Snow crabs inhabit the frosty depths of the northern Pacific and Atlantic Oceans; most of them live in the Bering Sea and off Canada’s coast. Like spiders, they have long, slender legs. They also flourish at depths of 2,000 meters underwater. Moreover, snow crabs are massive; some snow crab legs stretch up to five feet.

6. Ghost Crab (Ocypode quadrata)

ghost crab
Photo by djhixson on Pixabay

Fun Fact: Did you know that the Ghost Crab can scuttle across the sand at 10 miles per hour?

The nocturnal ghost crab has a pale body that helps it blend into sandy beaches. You can find them along the eastern shores of the United States and down to Brazil. Moreover, they can dig burrows up to four feet deep to avoid the sun. Additionally, their eyes are at the end of tall stalks, and they can turn 360 degrees, allowing them to spot food and threats without moving their bodies.

7. Fiddler Crab (Uca pugnax)

fiddler crab
Photo by U.S. Fish and Wildlife Service Northeast Region's photostream on Flickr (Cropped from original)

Fun Fact: Did you know that male fiddler crabs have one claw larger than their entire body? This claw does not only fight off rivals but also attracts females during courtship displays. Moreover, the male fiddler crab waves its giant claw in a mesmerizing dance2, almost like playing a fiddle, hence the name.

Fiddler crabs live in marshes, mangrove trees, and lagoons. Moreover, they burrow deep into the mud or sand, protecting them from predators. However, these burrows aerate the soil and help recycle nutrients. 

8. Florida Stone Crab (Menippe mercenaria)

Fun Fact: Did you know Florida stone crabs’ regenerative ability benefits humans? People eat them for their delicious claws, so fishers take only one of the stone crab claws instead of catching the entire animal. This sustainable fishing practice allows the crab to regrow its claw, ensuring a continuous supply.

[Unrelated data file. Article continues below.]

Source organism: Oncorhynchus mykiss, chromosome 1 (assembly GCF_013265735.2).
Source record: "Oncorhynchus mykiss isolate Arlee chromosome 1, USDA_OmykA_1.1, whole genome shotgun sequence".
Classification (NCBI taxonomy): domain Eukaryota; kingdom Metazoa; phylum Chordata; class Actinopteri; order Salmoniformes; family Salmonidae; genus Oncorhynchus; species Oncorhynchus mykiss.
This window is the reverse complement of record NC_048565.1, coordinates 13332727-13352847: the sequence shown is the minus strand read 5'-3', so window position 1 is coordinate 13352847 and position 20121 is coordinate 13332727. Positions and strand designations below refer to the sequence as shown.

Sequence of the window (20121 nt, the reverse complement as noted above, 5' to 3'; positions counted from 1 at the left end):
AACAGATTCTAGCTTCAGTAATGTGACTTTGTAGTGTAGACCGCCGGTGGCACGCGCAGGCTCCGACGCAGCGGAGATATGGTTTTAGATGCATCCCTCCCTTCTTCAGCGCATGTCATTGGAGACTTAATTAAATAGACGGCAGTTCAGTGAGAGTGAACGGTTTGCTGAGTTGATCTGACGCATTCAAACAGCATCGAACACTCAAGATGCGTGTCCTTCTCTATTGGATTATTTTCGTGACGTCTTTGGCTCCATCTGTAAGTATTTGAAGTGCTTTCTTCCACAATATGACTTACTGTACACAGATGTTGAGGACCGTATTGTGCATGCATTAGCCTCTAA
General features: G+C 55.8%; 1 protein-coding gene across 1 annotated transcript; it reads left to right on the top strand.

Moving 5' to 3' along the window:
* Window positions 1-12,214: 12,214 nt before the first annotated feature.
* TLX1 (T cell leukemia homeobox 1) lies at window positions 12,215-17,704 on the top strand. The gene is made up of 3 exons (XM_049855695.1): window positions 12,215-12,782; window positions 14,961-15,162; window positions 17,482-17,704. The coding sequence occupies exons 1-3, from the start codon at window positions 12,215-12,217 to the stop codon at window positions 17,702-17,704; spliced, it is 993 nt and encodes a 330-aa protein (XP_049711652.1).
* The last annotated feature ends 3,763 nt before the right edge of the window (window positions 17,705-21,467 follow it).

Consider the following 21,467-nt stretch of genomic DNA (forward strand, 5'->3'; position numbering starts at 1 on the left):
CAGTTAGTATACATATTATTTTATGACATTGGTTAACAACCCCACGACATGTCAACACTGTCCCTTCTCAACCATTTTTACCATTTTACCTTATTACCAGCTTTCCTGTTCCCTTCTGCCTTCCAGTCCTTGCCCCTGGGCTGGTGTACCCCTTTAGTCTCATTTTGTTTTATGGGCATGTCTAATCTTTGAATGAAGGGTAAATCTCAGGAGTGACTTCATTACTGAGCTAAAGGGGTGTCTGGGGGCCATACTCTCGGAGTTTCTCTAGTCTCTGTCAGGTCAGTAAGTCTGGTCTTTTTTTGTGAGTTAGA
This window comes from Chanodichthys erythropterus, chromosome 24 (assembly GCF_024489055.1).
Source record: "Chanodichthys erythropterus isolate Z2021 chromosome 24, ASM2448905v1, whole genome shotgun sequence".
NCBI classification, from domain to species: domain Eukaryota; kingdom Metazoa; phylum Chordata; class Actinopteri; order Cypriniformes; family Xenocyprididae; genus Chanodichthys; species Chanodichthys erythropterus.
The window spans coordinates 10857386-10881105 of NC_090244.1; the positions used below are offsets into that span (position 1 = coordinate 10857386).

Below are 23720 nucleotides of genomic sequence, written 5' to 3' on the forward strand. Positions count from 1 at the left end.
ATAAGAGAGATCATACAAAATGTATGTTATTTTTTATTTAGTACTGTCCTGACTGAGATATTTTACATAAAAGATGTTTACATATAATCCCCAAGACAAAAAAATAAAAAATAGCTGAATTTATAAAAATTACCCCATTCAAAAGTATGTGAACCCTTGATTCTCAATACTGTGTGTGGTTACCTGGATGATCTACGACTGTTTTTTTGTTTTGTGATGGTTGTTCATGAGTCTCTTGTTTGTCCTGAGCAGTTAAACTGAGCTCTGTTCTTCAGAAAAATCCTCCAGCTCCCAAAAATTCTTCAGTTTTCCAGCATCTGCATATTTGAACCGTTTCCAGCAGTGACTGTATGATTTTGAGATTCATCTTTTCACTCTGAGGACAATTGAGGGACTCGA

If you spot a stone crab in Florida, you’ll likely see it has only one claw. The crab prefers the sunny coastal waters of the Sunshine State, which has adopted a sustainable fishing practice to help them thrive. 

9. Horseshoe Crab (Limulus polyphemus)

horseshoe crab
Photo by Pexels on Pixabay

Fun Fact: Did you know that despite its name, horseshoe crabs are not crabs at all? It is more closely related to spiders and scorpions than to true crabs. Moreover, it has a long, pointed tail, further setting it apart from real crabs. These creatures have also existed for over 450 million years, making them one of the oldest living species on Earth!

The horseshoe crab, found along the Atlantic coast, has a carapace shaped like a horseshoe, which protects it from predators. Moreover, its long tail–or telson–guides the crab in the water like a rudder and helps the crab right itself if it gets flipped over. Additionally, its blood is blue, a result of copper-based molecules. This coloration allows doctors to detect bacterial contamination in vaccines and medical tools. 

10. Coconut Crab (Birgus latro)

Fun Fact: Did you know that the coconut crab is not only the largest land-living arthropod but also the only species of crab that can climb trees? These fascinating creatures climb palm trees for coconuts, which they crack open with their powerful claws.

The coconut crab lives in the scattered tropical islands across the Indian and Pacific Oceans. However, besides coconuts, these crabs also eat seeds, other fruits, and the pith of fallen trees. They also won’t turn down the occasional carrion. 

11. Mud Crab (Scylla serrata)

Fun Fact: Did you know that the mud crab can change their shell color to match their surroundings, making them nearly invisible to predators and prey alike?